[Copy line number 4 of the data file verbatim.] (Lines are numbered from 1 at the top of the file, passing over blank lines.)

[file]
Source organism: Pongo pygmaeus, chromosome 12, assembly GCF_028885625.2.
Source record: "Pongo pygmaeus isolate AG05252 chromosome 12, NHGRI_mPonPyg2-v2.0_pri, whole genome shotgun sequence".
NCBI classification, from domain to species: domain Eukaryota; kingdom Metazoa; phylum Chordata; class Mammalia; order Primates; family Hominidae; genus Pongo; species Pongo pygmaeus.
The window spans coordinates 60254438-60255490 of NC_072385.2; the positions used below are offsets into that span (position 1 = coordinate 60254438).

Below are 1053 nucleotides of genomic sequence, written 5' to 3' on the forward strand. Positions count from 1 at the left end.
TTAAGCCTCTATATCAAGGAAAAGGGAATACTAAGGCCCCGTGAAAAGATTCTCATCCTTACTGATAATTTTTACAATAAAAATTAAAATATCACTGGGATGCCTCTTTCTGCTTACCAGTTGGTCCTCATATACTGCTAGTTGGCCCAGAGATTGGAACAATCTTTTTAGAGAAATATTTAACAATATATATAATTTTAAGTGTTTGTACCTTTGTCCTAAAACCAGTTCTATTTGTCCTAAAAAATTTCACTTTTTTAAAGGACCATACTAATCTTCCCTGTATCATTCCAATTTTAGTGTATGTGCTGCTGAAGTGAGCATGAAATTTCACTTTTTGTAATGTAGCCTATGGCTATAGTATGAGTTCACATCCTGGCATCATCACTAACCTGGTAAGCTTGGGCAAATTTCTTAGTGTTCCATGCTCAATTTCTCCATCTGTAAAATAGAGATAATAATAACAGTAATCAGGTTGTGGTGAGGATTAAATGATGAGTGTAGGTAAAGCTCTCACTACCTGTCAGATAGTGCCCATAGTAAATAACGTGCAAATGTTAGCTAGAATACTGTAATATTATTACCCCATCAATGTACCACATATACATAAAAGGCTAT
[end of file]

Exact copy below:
The window spans coordinates 60254438-60255490 of NC_072385.2; the positions used below are offsets into that span (position 1 = coordinate 60254438).